As you’ve watched Kansas City Ballet dance to beautiful music played by Kansas City Symphony and led by Kansas City Ballet Music Director Ramona Pansegrau, you may not have given much thought to just how the music gets played. And that’s because Ms. Pansegrau has been working intently behind the scenes—sometimes for years before a piece is performed.
Nearly everyone has seen sheet music before and as you read the first paragraph, perhaps you even pictured it in your head. Pristine pages with notes that will all be played. But in reality, those sheets of paper have been pored over by numerous folks before they are ever performed for ballet. That’s because when working with a symphony there are so many parts that must be dissected and notations that must be added.
Let’s back up for a minute. When a choreographer selects a piece of music to create a dance to, a lot of things happen. First of all, rights and royalties must be secured for the music from the composer and publisher, including grand rights for performances, and also rental of the physical music. Choreographers can have a lot of leeway. Perhaps they want to edit the score to fit their vision, possibly removing certain phrases or adding in repeats. All of this affects the score—and ultimately any other music director with any other dance company looking to perform the piece again later. Because, you see, just having an agreement to use the ballet, doesn’t mean you’ll get “ready to play” music with it. You may need to recreate your own.
Behind the scenes, music directors like Ms. Pansegrau are often having to recreate the pieces, pull out the separate parts for the orchestra sections, make bowing marks (how to play the notes for stringed instruments), and mark up how to play the notes for the dancers so that the dance and the music are one.
As Ms. Pansegrau explains, “For some world premiere ballets, only one copy of the marked score exists and it’s not usually shared. A score with no markings can be overwhelming. Even when we are doing pieces that have been done before, by other companies, we can be expected to figure out the music on our own, using video or choreographer’s notes, etc.”
That’s where having personal relationships and history on your side is a real asset. “Last fall, we performed the Mendelsohn music for A Midsummer Night’s Dream. Boston Ballet hadn’t performed it for 20 years—since I was there—but they dug in a warehouse to find the old set of parts. And, in exchange, we shared a marked set of parts we had to a Peter Martins’ ballet they were performing,” she said.
Notes and markings save so much time and effort that could be channeled into better things rather than recreating the wheel. A marked set of parts is like gold for a music director and a ballet company.
“We traded for the marked and arranged music for Jerome Robbins The Concert set to Chopin from Pittsburgh Ballet because we let them use our copies of music for Lynn Taylor-Corbett’s Great Galloping Gottschalk set to music by Louis Moreau Gottschalk.”
Creating an atmosphere of change locally, has benefited both the ballet and the symphony. A while back, the ballet performed a piece to the adagietto from Mahler’s 5th symphony. Since then KCS’s Music Director Michael Stern borrowed the marked version from the ballet since it was bowed and marked by their own musicians—saving them time and effort recreating the wheel. And, the ballet used KCS’s Dvořák 9th symphony score on last spring’s repertory performances. Trades like this have been great for our relationship.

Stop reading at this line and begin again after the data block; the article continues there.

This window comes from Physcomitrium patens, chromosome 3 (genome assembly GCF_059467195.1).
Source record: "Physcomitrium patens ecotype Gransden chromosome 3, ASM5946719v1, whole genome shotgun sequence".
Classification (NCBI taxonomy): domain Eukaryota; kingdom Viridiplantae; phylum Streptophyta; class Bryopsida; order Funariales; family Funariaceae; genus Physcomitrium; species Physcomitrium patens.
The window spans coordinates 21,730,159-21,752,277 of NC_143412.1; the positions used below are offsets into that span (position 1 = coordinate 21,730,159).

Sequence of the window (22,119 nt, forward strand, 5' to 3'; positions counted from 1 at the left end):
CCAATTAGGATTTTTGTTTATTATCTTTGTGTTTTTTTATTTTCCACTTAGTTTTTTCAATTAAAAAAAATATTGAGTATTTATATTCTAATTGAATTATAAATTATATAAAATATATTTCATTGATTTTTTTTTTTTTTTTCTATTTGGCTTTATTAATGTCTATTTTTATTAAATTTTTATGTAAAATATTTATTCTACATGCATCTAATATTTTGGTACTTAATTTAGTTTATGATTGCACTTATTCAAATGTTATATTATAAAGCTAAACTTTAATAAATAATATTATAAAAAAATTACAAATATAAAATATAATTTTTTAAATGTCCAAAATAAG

But there are still other challenges for music: In the spring of 2015, Kansas City Ballet performed Wunderland by Edwaard Liang. Wunderland was originally set to a string quartet, but Ms. Pansegrau adjusted it so that it worked for the entire string section of the orchestra. In the process, the various movements from various works that Liang used had to be collated and made into a single part for each orchestra player. She also had to piece together music that has been only performed to a recording for other ballet companies but we want to use live musicians. And, she’s even had to become a true music detective to piece together music for ballets that are so old no one living knew just how they sounded—which was the case for Frescoes (from The Little Humpbacked Horse) by Arthur Saint-Léon set to Cesare Pugni’s music that the ballet performed in the fall of 2009. For that particular work, she wrote out the music note by note for every part in the orchestra and then used a computer music writing program to make the complete set of parts.
One of the most famous ballets in the world—Tchaikovsky’s Nutcracker—varies by company. For many musicians who’d been using the same music binder for years, the idea of having to start over for the Ballet’s recent new production was too much to bear. So instead, Ms. Pansegrau edited the old parts to adjust to the new version of the ballet. That way they still had much of their broken-in old friend in-tact. “They know where on the page their parts begin. Sometimes it’s the littlest things that are the hardest to change,” says Ms. Pansegrau. “We all are creatures of habit.” Currently, Ms. Pansegrau is working on a brand new set of parts for our premiere of The Sleeping Beauty. “I started on them in February of 2016—I think I’m going to make it, but just barely.”
“It’s hard to believe when I started at here in KC they gave me two cardboard boxes of music—the full breadth of our music library—and now I have this!”
Since she began, Ms. Pansegrau has worked to document and save the music for works the company has performed. There have been many labors of love that have taken up to two years to prepare all of the parts and binders for the musicians. “I’m saving all my work so that I and others don’t have to start from scratch again. Our growing music library is a true resource for the company and an asset for the future.”